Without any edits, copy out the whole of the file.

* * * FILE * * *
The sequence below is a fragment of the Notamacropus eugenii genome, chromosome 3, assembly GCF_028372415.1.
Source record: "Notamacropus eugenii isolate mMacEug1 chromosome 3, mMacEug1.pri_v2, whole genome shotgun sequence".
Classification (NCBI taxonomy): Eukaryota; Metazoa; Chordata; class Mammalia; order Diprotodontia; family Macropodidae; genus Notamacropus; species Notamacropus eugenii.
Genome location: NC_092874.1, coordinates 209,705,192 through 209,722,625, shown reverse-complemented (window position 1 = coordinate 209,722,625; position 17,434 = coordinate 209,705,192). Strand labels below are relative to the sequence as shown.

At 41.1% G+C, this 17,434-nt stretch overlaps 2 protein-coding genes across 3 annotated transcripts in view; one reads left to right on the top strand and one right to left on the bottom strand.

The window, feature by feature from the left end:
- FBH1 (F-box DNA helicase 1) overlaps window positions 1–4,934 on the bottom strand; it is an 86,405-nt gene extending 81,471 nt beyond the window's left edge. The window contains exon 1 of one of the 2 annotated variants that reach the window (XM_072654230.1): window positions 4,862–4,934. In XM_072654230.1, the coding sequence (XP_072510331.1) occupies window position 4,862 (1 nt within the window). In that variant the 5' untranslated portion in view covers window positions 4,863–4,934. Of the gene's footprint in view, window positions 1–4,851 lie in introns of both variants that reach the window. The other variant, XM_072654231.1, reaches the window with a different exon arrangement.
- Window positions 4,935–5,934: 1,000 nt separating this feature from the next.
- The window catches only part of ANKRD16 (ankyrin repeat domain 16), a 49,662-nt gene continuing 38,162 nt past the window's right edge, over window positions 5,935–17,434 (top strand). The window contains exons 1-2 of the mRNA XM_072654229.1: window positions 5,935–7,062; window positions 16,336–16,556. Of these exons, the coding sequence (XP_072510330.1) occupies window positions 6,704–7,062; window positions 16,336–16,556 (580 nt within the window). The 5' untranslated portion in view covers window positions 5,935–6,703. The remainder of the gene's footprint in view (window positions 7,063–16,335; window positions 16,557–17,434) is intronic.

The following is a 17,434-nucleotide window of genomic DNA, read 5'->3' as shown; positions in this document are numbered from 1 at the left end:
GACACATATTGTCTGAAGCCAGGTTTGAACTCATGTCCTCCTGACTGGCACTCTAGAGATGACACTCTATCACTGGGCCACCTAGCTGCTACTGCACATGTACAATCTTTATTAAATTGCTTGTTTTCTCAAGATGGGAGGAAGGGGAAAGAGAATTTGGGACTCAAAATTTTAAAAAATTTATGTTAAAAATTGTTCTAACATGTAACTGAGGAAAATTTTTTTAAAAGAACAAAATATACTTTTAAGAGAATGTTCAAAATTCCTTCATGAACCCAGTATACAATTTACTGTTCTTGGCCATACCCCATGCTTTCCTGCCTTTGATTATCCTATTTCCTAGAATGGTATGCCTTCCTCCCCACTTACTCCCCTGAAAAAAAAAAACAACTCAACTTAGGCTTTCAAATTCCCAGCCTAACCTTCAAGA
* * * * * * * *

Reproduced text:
The sequence below is a fragment of the Notamacropus eugenii genome, chromosome 3, assembly GCF_028372415.1.
Source record: "Notamacropus eugenii isolate mMacEug1 chromosome 3, mMacEug1.pri_v2, whole genome shotgun sequence".
Classification (NCBI taxonomy): Eukaryota; Metazoa; Chordata; class Mammalia; order Diprotodontia; family Macropodidae; genus Notamacropus; species Notamacropus eugenii.
Genome location: NC_092874.1, coordinates 209,705,192 through 209,722,625, shown reverse-complemented (window position 1 = coordinate 209,722,625; position 17,434 = coordinate 209,705,192). Strand labels below are relative to the sequence as shown.

At 41.1% G+C, this 17,434-nt stretch overlaps 2 protein-coding genes across 3 annotated transcripts in view; one reads left to right on the top strand and one right to left on the bottom strand.

The window, feature by feature from the left end:
- FBH1 (F-box DNA helicase 1) overlaps window positions 1–4,934 on the bottom strand; it is an 86,405-nt gene extending 81,471 nt beyond the window's left edge. The window contains exon 1 of one of the 2 annotated variants that reach the window (XM_072654230.1): window positions 4,862–4,934. In XM_072654230.1, the coding sequence (XP_072510331.1) occupies window position 4,862 (1 nt within the window). In that variant the 5' untranslated portion in view covers window positions 4,863–4,934. Of the gene's footprint in view, window positions 1–4,851 lie in introns of both variants that reach the window. The other variant, XM_072654231.1, reaches the window with a different exon arrangement.
- Window positions 4,935–5,934: 1,000 nt separating this feature from the next.
- The window catches only part of ANKRD16 (ankyrin repeat domain 16), a 49,662-nt gene continuing 38,162 nt past the window's right edge, over window positions 5,935–17,434 (top strand). The window contains exons 1-2 of the mRNA XM_072654229.1: window positions 5,935–7,062; window positions 16,336–16,556. Of these exons, the coding sequence (XP_072510330.1) occupies window positions 6,704–7,062; window positions 16,336–16,556 (580 nt within the window). The 5' untranslated portion in view covers window positions 5,935–6,703. The remainder of the gene's footprint in view (window positions 7,063–16,335; window positions 16,557–17,434) is intronic.

The following is a 17,434-nucleotide window of genomic DNA, read 5'->3' as shown; positions in this document are numbered from 1 at the left end:
GACACATATTGTCTGAAGCCAGGTTTGAACTCATGTCCTCCTGACTGGCACTCTAGAGATGACACTCTATCACTGGGCCACCTAGCTGCTACTGCACATGTACAATCTTTATTAAATTGCTTGTTTTCTCAAGATGGGAGGAAGGGGAAAGAGAATTTGGGACTCAAAATTTTAAAAAATTTATGTTAAAAATTGTTCTAACATGTAACTGAGGAAAATTTTTTTAAAAGAACAAAATATACTTTTAAGAGAATGTTCAAAATTCCTTCATGAACCCAGTATACAATTTACTGTTCTTGGCCATACCCCATGCTTTCCTGCCTTTGATTATCCTATTTCCTAGAATGGTATGCCTTCCTCCCCACTTACTCCCCTGAAAAAAAAAAACAACTCAACTTAGGCTTTCAAATTCCCAGCCTAACCTTCAAGA